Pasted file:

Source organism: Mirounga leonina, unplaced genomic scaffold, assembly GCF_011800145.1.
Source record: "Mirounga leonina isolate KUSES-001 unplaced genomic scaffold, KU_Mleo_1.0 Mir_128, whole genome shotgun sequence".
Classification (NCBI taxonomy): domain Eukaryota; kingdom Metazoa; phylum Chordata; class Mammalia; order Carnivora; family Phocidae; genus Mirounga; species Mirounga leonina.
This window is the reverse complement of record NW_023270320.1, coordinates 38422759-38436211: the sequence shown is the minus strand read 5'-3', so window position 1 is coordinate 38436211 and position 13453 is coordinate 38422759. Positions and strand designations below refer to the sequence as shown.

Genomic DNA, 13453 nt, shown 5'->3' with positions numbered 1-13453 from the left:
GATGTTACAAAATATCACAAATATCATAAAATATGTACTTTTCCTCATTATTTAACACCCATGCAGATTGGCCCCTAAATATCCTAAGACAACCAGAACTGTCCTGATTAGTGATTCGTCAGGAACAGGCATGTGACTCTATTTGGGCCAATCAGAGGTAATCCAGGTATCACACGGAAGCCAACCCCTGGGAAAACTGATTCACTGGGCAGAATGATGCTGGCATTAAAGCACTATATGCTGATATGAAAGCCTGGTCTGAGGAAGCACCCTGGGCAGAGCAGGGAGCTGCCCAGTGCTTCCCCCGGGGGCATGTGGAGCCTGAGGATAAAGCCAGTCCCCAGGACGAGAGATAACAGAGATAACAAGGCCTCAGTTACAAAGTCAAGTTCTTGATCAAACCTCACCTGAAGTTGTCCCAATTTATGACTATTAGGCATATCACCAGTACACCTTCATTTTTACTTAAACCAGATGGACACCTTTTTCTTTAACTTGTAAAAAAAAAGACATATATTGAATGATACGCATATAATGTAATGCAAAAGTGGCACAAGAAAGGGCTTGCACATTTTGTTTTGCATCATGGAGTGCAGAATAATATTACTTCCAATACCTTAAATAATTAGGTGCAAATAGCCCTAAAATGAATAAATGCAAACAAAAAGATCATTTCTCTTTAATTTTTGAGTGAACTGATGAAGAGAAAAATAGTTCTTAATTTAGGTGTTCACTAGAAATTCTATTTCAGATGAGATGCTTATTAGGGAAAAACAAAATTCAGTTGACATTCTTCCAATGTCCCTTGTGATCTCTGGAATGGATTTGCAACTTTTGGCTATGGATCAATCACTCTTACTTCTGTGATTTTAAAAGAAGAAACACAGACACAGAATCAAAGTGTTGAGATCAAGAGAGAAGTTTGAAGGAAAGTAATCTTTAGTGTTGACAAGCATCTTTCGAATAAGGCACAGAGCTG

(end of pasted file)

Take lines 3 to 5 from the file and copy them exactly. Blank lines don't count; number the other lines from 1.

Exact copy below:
Classification (NCBI taxonomy): domain Eukaryota; kingdom Metazoa; phylum Chordata; class Mammalia; order Carnivora; family Phocidae; genus Mirounga; species Mirounga leonina.
This window is the reverse complement of record NW_023270320.1, coordinates 38422759-38436211: the sequence shown is the minus strand read 5'-3', so window position 1 is coordinate 38436211 and position 13453 is coordinate 38422759. Positions and strand designations below refer to the sequence as shown.

Genomic DNA, 13453 nt, shown 5'->3' with positions numbered 1-13453 from the left: